Apple Releases AirPort Extreme and Time Capsule Firmware Update 7.7.3 With Heartbleed Fix

airport_utility_iconApple today released AirPort Extreme and AirPort Time Capsule Firmware Update 7.7.3 for AirPorts with 802.11ac. The update includes security improvements related to SSL/TLS.
AirPort Base Station Firmware Update 7.7.3
Available for: AirPort Extreme and AirPort Time Capsule base stations with 802.11ac

Impact: An attacker in a privileged network position may obtain memory contents

Description: An out-of-bounds read issue existed in the OpenSSL library when handling TLS heartbeat extension packets. An attacker in a privileged network position could obtain information from process memory. This issue was addressed through additional bounds checking. Only AirPort Extreme and AirPort Time Capsule base stations with 802.11ac are affected, and only if they have Back to My Mac or Send Diagnostics enabled. Other AirPort base stations are not impacted by this issue.
Earlier this month, an OpenSSL bug known as Heartbleed made headlines, with Apple releasing a statement noting that iOS, OS X, and its "key web services" were unaffected by the security flaw, but it appears that the company's AirPort Extreme and AirPort Time Capsule were vulnerable.

The 7.7.3 update is recommended for all models of the AirPort Extreme and Time Capsule that support 802.11ac Wi-Fi, other AirPort base stations do not need to be updated.

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9 months ago

Hmm airport express not affected?

Let me let you answer that. Does the AirPort Express use 802.11ac? No. Do you even read the article?
Rating: 7 Votes
Avatar
9 months ago
"APPLE SUX! HAHAHAHA"

No, seriously, I wonder how many other routers out there are vulnerable to this and yet will never receive firmware updates because they are too difficult to install, unlike Airport routers?

I wonder if this vulnerability is unique to Airport routers because of the Back to the Mac feature that requires user credentials to stored in order to operate correctly?
Rating: 6 Votes
Avatar
9 months ago

well what do you expect ?
more than a week to figure out that a product is linked with a faulty lib !!
Perhaps they don't read news :p
Good job Apple


Step 1, Find the bug.
Step 2, Fix the bug.
Step 3, Test the fix.
Step 4, Test the fix.
Step 5, Test the fix.
Step 6, Test the fix.
Step 7, Release the fix.
Rating: 5 Votes
Avatar
9 months ago

This is something I was also wondering, I just checked and their does not seem to be any updates for them. Hopefully they are not affected.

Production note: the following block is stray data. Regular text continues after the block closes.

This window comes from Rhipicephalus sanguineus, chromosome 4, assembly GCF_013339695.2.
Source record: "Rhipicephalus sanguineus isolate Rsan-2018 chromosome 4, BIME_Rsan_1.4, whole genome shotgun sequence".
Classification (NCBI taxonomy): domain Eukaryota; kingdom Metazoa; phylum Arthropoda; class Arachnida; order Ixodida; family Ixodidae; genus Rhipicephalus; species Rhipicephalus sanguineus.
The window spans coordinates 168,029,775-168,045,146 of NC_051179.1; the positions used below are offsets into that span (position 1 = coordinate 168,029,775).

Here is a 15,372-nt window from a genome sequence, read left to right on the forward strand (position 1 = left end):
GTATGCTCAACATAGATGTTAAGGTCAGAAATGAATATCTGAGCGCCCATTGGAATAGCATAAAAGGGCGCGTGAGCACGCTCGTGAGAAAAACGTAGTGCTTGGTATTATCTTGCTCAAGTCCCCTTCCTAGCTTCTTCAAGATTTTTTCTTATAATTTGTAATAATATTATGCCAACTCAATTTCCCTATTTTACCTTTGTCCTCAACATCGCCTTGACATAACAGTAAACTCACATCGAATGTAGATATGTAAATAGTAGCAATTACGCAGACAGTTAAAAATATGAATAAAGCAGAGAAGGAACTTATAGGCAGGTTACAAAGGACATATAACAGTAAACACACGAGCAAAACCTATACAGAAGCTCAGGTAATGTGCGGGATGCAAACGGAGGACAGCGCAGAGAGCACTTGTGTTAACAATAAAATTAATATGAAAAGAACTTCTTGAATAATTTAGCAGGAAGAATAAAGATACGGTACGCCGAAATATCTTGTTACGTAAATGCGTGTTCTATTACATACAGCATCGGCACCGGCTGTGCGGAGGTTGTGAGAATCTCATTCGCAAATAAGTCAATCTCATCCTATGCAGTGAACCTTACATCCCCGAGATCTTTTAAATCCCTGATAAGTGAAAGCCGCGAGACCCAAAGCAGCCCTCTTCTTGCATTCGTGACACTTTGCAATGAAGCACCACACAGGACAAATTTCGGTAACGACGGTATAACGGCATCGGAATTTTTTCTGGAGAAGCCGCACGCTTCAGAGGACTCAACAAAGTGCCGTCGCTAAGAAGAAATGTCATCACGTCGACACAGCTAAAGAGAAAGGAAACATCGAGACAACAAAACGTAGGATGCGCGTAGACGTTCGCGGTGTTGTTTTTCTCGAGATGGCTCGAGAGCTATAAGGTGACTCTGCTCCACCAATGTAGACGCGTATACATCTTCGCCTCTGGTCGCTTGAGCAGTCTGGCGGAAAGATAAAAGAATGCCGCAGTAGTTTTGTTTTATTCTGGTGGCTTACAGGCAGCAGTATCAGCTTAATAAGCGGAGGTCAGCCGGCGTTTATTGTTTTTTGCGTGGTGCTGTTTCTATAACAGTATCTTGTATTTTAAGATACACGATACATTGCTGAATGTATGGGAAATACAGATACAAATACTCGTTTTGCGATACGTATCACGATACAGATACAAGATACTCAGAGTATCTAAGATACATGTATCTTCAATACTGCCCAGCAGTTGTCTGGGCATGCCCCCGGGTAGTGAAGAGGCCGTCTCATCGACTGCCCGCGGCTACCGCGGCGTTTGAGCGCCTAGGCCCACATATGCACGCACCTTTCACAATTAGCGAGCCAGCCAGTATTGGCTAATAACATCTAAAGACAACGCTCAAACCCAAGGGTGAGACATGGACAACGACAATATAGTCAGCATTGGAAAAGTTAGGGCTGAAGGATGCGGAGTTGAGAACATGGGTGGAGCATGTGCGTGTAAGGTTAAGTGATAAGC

Did you read the article?

Only AirPort Extreme and AirPort Time Capsule base stations with 802.11ac are affected, and only if they have Back to My Mac or Send Diagnostics enabled. Other AirPort base stations are not impacted by this issue.
Rating: 5 Votes
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9 months ago
Does anybody know if 802.11n AirPort Extremes need a HeartBleed patch?
Rating: 4 Votes
Avatar
9 months ago

No. It's the SSL bug, which has nothing to do with AC vs N.


There's a good chance the firmware for 802.11n routers was never updated to use OpenSSL 1.0.1, which is where the "Heartbleed" bug was introduced. OpenSSL 0.98 and 1.0.0 were actively maintained in separate branches and had security patches back-ported. As long as the older routers didn't need the new features introduced in 1.0.1, it would be silly to upgrade the firmware just to upgrade.
Rating: 4 Votes
Avatar
9 months ago

There is nothing to test, because it has been tested ad nauseum by thousands of people worldwide.


You don't do software development do you. Firmware is especially fragile because if it doesn't work, you could have all your customers lined out the front of your store with bricked Airports.
Rating: 4 Votes
Avatar
9 months ago

"APPLE SUX! HAHAHAHA"

No, seriously, I wonder how many other routers out there are vulnerable to this and yet will never receive firmware updates because they are too difficult to install, unlike Airport routers?

I wonder if this vulnerability is unique to Airport routers because of the Back to the Mac feature that requires user credentials to stored in order to operate correctly?


Now that I think of it I highly doubt it. Most routers that don't update firmware remotely are screwed.
Rating: 3 Votes
Avatar
9 months ago

You don't seem to realise it, but the bug has already been found (its in the OpenSSL library used by 2/3 of servers out there) and fixed on 7. of April by the OpenSSL team. Fixing it in the router involves downloading the patched source code and recompiling the router firmware - its literally takes five minutes. There is nothing to test, because it has been tested ad nauseum by thousands of people worldwide.

Its a disgrace that Apple actually took several weeks to release the fix, AFTER the existence of the bug has become common knowledge. Such things should be an absolute priority!

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True, but the delay in fixing it is still quite irresponsible...

Is recompiling against a recompiled source something that is guaranteed not to affect anything else whatsoever, or could there be some unknown/undesirable side-effects that no one would really know about without testing out various scenarios to see if they would still work properly or not?
Rating: 3 Votes
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9 months ago

Step 1, Find the bug.
Step 2, Fix the bug.
Step 3, Test the fix.
Step 4, Test the fix.
Step 5, Test the fix.
Step 6, Test the fix.
Step 7, Release the fix.

You forgot

step 6.5 submit for review, wait a week
Rating: 2 Votes
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